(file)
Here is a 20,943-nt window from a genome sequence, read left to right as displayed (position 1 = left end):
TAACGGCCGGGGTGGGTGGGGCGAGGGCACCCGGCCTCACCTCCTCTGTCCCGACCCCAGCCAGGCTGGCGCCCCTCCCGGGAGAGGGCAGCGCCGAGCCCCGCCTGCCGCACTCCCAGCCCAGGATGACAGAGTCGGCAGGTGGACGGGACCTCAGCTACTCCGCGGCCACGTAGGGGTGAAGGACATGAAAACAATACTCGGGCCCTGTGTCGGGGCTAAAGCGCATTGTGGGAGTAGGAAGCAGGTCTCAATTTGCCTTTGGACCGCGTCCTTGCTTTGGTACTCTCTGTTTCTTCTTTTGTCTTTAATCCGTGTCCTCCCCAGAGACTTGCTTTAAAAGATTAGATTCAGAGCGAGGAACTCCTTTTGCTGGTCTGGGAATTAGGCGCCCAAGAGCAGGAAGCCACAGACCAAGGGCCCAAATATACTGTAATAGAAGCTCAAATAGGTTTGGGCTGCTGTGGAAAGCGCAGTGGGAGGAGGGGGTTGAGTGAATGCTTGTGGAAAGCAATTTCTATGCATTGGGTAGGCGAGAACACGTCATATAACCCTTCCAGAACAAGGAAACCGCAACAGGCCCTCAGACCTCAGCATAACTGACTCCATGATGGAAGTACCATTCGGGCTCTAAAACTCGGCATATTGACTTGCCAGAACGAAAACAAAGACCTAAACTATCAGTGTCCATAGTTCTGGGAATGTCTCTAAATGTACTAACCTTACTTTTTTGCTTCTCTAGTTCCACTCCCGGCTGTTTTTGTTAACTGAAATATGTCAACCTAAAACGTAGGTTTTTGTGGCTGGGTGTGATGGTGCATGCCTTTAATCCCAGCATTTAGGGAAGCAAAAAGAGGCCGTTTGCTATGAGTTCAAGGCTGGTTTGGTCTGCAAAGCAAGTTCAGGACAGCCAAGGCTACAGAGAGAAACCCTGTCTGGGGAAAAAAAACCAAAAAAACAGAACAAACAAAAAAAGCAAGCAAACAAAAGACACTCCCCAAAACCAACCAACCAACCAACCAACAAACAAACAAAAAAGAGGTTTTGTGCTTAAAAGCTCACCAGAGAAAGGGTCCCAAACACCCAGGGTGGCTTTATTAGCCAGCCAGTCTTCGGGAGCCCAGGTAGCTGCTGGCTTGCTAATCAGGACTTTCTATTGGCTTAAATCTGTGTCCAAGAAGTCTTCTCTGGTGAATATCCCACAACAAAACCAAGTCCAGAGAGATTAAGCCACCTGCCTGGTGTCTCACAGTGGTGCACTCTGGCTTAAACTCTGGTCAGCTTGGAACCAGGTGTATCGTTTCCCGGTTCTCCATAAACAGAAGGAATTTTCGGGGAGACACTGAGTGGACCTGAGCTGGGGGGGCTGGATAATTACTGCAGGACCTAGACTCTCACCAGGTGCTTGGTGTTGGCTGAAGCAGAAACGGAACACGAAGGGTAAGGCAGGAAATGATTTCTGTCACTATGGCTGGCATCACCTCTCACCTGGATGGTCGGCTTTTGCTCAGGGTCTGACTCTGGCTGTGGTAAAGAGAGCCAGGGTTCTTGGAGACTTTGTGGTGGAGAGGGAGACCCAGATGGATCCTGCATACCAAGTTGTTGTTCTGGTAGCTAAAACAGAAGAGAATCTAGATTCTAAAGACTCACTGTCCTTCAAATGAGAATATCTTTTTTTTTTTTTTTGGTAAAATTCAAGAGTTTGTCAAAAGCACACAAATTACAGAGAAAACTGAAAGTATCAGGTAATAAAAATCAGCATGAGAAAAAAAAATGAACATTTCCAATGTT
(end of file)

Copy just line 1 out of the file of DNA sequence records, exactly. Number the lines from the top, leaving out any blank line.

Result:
Here is a 20,943-nt window from a genome sequence, read left to right as displayed (position 1 = left end):